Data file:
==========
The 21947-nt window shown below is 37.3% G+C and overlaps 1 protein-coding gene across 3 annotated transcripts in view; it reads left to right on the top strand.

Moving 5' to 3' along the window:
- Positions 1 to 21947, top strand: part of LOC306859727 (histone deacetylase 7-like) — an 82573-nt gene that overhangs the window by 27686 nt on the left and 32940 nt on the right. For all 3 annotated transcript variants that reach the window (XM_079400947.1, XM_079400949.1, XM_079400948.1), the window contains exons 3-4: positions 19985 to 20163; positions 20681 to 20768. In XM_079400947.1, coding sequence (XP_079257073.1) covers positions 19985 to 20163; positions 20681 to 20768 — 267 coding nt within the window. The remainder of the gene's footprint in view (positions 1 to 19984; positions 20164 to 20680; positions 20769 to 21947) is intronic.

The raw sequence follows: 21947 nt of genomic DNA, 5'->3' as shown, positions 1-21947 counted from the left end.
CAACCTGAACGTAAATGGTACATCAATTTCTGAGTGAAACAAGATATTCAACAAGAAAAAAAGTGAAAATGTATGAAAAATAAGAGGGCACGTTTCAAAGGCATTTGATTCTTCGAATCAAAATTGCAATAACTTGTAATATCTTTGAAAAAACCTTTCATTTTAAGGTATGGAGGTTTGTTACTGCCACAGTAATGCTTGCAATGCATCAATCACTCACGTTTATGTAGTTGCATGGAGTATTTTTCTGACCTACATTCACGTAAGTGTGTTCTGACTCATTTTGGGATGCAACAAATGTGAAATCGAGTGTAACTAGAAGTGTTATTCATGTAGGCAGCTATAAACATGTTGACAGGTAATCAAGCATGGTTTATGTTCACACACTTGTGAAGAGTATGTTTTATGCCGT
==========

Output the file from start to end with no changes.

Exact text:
The 21947-nt window shown below is 37.3% G+C and overlaps 1 protein-coding gene across 3 annotated transcripts in view; it reads left to right on the top strand.

Moving 5' to 3' along the window:
- Positions 1 to 21947, top strand: part of LOC306859727 (histone deacetylase 7-like) — an 82573-nt gene that overhangs the window by 27686 nt on the left and 32940 nt on the right. For all 3 annotated transcript variants that reach the window (XM_079400947.1, XM_079400949.1, XM_079400948.1), the window contains exons 3-4: positions 19985 to 20163; positions 20681 to 20768. In XM_079400947.1, coding sequence (XP_079257073.1) covers positions 19985 to 20163; positions 20681 to 20768 — 267 coding nt within the window. The remainder of the gene's footprint in view (positions 1 to 19984; positions 20164 to 20680; positions 20769 to 21947) is intronic.

The raw sequence follows: 21947 nt of genomic DNA, 5'->3' as shown, positions 1-21947 counted from the left end.
CAACCTGAACGTAAATGGTACATCAATTTCTGAGTGAAACAAGATATTCAACAAGAAAAAAAGTGAAAATGTATGAAAAATAAGAGGGCACGTTTCAAAGGCATTTGATTCTTCGAATCAAAATTGCAATAACTTGTAATATCTTTGAAAAAACCTTTCATTTTAAGGTATGGAGGTTTGTTACTGCCACAGTAATGCTTGCAATGCATCAATCACTCACGTTTATGTAGTTGCATGGAGTATTTTTCTGACCTACATTCACGTAAGTGTGTTCTGACTCATTTTGGGATGCAACAAATGTGAAATCGAGTGTAACTAGAAGTGTTATTCATGTAGGCAGCTATAAACATGTTGACAGGTAATCAAGCATGGTTTATGTTCACACACTTGTGAAGAGTATGTTTTATGCCGT